Blueberry, Apple and marzipan. Suited to all brewing methods.
Malcolm Clear and Jacqueline Turner founded the charity ‘A New Beginning’ in Rwanda in 2008. They formed an export company R&B Import/Export partnering with 633 coffee farmers under guidance from the local goverment in 2012 and together their reputation for quality across the 252 hectares has grown steadily since. The growing lands are in the Rusiga and Mbogo Sectors, Rulindo District, Northern Province.
A New Beginning was set up to help a group of widows and orphans displaced during the genocide in 1994, who were subsequently resettled in an area of uncultivated savannah. The charity set up a school and a health post which has fully trained staff and is self-sufficient.
2019 was the the first year for the production of naturals allowing for a little research first to ensure the output is of the quality we have come to expect from the owners Jacquie and Malcolm. Coffee is picked and brought to the Kinini washing station where it is separated from the other lots to be processed. The cherry must be delivered by 4pm on the day of picking and infrastructure has been built in order to make this easier. As the washing station grows, raised beds have expanded allowing the cherry to be spread out and dried for 48 days at a depth of two inches, turning regularly to avoid over fermentation and allow even drying throughout the crop. Each raised bed comes with its own marker to ensure microlot traceability and yellow tarpaulin for quick covering in case of rain. For this lot, Kinini have separated the peaberries to create a new microlot of the sweetest cherries with their natural process.
Weather has proven changeable and inconsistent over recent years. Coupled with high to extremely high altitudes, this has led to a widening of the cropping period from late March or April (starting on the lower altitudes) right through to December for the highest plots. These cherries were picked towards the end of the harvest period.
The partnership between the farmers and Kinini (R&B) is based on a 30 year renewable lease for the use of the 252 hectares for coffee growing, fully backed, approved and endorsed by the Local Government. The land has been given a ‘restriction’ by the Rwandan Land Office, so the farmer has given his land as security to R & B for the term of the 30 year lease (like a loan or mortgage). Through this arrangement both the farmer and R & B have the security that they will carry on producing and selling coffee for at least 30 years.
Coffee Growing in Rwanda
Typically in Africa, one station will buy coffee cherries from many small-holder farmers. The farmers grow other cash crops as well to subsidise their incomes throughout the year. Farmers deliver their cherry to a central washing station and get paid based on weight. Hundreds of individual farmers often contribute to a single station’s yearly production.
These coffees skip the pulping, fermenting and washing stages of the washed coffees and go straight on to the tables. The sun dries the cherry around the bean like a raisin and the cherry ferments around the beans inside. This procedure takes on average 40 – 45 days. After being fully dried they get milled to remove the remaining dried skin. Typically naturals have lots of funky fruity flavours and high sweetness.
These long drying times are a huge factor in how these coffees age once they are sold and transported as green. The slow decrease in the moisture content of the coffee as it dries plays a major role in making sure these coffees retain their vibrant character. That and the consistent climates are absolutely essential for producing specialty grade coffees.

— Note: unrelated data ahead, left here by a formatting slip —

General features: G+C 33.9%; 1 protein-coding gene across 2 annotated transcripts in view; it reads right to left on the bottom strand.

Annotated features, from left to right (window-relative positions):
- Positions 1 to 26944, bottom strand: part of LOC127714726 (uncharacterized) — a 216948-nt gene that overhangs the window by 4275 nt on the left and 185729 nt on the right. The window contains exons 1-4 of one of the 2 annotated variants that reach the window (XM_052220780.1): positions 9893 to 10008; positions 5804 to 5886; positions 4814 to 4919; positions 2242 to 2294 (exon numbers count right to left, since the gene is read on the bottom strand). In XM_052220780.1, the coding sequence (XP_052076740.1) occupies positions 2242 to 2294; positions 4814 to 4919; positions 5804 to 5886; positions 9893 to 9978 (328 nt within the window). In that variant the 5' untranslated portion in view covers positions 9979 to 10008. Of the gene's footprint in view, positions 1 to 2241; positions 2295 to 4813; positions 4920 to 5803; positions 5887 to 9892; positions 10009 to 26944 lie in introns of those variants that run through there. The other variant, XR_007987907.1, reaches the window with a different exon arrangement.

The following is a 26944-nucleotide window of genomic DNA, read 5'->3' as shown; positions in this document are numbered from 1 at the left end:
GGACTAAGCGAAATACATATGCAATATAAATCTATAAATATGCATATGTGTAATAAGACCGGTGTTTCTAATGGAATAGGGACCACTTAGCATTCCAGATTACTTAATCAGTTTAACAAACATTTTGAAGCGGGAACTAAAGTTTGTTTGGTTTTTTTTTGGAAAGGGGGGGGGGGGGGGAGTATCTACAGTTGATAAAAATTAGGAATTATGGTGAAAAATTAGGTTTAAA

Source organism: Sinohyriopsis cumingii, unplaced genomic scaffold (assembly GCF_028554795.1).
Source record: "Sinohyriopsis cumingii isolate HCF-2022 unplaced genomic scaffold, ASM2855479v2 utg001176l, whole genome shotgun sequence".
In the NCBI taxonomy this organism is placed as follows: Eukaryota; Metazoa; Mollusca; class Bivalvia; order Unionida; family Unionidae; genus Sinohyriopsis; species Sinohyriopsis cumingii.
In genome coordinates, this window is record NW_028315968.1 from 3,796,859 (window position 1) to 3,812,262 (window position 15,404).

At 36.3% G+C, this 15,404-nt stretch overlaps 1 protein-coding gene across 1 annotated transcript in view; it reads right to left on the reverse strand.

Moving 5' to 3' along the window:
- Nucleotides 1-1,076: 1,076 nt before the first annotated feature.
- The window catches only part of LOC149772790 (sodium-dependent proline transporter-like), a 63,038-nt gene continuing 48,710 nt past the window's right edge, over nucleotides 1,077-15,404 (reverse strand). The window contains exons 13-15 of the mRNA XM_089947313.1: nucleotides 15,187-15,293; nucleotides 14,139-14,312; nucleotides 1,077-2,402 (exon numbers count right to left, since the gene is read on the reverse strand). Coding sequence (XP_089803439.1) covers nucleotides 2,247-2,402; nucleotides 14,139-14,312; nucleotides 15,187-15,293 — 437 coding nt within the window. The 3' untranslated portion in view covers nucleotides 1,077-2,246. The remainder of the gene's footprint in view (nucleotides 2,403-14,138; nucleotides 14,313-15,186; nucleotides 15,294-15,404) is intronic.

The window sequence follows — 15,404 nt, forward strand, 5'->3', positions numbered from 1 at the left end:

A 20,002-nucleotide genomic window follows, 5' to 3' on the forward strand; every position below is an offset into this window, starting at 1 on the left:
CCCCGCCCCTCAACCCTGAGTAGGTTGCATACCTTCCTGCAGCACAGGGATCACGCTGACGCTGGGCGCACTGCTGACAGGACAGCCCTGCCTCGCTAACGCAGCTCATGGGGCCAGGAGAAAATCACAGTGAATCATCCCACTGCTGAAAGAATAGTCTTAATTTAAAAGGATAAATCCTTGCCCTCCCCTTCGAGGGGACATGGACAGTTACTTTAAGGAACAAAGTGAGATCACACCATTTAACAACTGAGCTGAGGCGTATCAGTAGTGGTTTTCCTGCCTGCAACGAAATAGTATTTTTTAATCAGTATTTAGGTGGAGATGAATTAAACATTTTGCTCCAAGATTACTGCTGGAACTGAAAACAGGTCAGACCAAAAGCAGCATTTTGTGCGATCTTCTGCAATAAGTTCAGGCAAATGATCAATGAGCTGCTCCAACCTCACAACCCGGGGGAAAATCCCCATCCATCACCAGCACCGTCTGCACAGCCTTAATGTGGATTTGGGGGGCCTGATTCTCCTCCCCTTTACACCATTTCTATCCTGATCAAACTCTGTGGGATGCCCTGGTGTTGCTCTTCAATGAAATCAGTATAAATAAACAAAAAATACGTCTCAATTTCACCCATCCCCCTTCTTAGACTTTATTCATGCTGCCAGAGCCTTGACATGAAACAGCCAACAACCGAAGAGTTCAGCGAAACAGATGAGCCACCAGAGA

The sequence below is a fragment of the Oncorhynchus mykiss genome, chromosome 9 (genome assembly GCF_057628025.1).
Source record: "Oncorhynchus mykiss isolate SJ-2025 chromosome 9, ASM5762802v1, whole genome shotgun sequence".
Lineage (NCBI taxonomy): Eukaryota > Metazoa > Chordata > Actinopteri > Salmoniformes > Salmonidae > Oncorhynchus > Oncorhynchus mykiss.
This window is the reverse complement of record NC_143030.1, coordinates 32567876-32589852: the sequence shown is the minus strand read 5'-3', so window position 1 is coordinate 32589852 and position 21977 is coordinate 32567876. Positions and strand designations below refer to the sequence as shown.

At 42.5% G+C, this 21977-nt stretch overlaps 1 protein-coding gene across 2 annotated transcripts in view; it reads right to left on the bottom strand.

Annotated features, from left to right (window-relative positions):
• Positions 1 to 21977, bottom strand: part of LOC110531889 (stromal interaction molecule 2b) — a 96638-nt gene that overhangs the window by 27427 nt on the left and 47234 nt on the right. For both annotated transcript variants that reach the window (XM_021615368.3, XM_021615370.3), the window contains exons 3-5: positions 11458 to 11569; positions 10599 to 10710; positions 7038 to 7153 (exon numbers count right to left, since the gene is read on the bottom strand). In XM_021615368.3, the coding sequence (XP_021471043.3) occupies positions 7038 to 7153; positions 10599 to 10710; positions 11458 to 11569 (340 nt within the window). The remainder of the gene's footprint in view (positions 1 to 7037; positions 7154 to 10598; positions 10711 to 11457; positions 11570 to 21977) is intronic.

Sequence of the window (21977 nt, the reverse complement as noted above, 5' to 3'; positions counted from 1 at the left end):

Coffee is turned every hour during the day. All the while, casual workers consistently hand sort cherry as it dries removing damaged cherry or discoloured pods. Once dry, the pods have a raisin like textured skin, are dark brown, almost black, and have a shiny gloss coating.
Coffee varieties at Kinini
In 2012, 38 of the 252 hectares were planted with Bourbon Mayaguez 139 seedlings, 2,000-2,500 in each hectare. This totalled nearly half a million new trees, and access to nurseries and supply of new trees continues. The cultivar itself most likely originated from the island of Reunion (The same place as where the original Bourbon mutation was first noted), together with Jackson that is also widely found in Rwanda, another Bourbon mutation. The third commonly found cultivar, Bourbon Mayaguez 71, could have come from Ethiopia, introduced via the Congo. Though there are now some new varietals being introduced to the country through such programs as World Coffee Research, the country still has Bourbon as the main cultivar.
Peaberry's - what's all the fuss about ?
A peaberry (also called caracol, or "snail" in Spanish) is a natural mutation of the seed inside its cherry. Normally seeds develop two to a fruit, flat against each other like halves of a peanut, except in about 5% of the world's coffee where a seed is born an only child
Some consider Peaberry grades superior to normal grades from the same crop, on the basis that, in Peaberries, all the flavour compounds that ordinarily goes into a double bean goes into only one bean. Typically, the Peaberry is more buoyant and more brightly acidic, more complex in the upper aromatic ranges of the profile but somewhat lighter in body, than normally shaped beans. Others say not.
Because there's no way to tell from looking at the cherry itself whether there's a single or double-header inside, these little guys need to be hand-sorted after picking and processing in order to be sold separately. As a result, in many cases the peaberries are sold for alongside their normal counterparts. Occasionally, growers will hand-select the tiny mutants for special sale, sometimes at a premium, not only because of their taste, but also because of the amount of labor involved, as well as their relative rarity.